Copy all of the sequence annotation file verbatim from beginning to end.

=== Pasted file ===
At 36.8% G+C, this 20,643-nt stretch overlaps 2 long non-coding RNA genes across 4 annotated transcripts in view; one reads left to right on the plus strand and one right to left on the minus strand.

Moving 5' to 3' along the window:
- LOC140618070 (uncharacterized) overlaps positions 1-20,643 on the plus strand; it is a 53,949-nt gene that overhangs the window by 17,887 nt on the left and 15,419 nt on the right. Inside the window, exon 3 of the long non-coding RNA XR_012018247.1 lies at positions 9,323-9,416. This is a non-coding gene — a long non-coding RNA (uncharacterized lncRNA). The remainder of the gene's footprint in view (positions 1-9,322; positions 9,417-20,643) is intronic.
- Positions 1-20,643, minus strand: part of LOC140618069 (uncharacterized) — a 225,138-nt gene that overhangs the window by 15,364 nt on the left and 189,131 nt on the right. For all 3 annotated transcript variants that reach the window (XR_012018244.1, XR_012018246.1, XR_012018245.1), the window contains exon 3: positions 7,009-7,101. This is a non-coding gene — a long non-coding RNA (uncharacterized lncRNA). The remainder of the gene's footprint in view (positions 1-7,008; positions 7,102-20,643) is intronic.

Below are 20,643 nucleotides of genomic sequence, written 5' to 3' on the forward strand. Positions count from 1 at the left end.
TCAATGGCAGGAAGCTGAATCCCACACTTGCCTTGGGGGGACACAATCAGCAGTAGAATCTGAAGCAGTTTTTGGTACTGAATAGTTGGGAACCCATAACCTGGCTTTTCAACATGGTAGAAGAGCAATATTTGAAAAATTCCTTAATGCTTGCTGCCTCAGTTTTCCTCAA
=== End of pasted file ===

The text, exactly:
At 36.8% G+C, this 20,643-nt stretch overlaps 2 long non-coding RNA genes across 4 annotated transcripts in view; one reads left to right on the plus strand and one right to left on the minus strand.

Moving 5' to 3' along the window:
- LOC140618070 (uncharacterized) overlaps positions 1-20,643 on the plus strand; it is a 53,949-nt gene that overhangs the window by 17,887 nt on the left and 15,419 nt on the right. Inside the window, exon 3 of the long non-coding RNA XR_012018247.1 lies at positions 9,323-9,416. This is a non-coding gene — a long non-coding RNA (uncharacterized lncRNA). The remainder of the gene's footprint in view (positions 1-9,322; positions 9,417-20,643) is intronic.
- Positions 1-20,643, minus strand: part of LOC140618069 (uncharacterized) — a 225,138-nt gene that overhangs the window by 15,364 nt on the left and 189,131 nt on the right. For all 3 annotated transcript variants that reach the window (XR_012018244.1, XR_012018246.1, XR_012018245.1), the window contains exon 3: positions 7,009-7,101. This is a non-coding gene — a long non-coding RNA (uncharacterized lncRNA). The remainder of the gene's footprint in view (positions 1-7,008; positions 7,102-20,643) is intronic.

Below are 20,643 nucleotides of genomic sequence, written 5' to 3' on the forward strand. Positions count from 1 at the left end.
TCAATGGCAGGAAGCTGAATCCCACACTTGCCTTGGGGGGACACAATCAGCAGTAGAATCTGAAGCAGTTTTTGGTACTGAATAGTTGGGAACCCATAACCTGGCTTTTCAACATGGTAGAAGAGCAATATTTGAAAAATTCCTTAATGCTTGCTGCCTCAGTTTTCCTCAA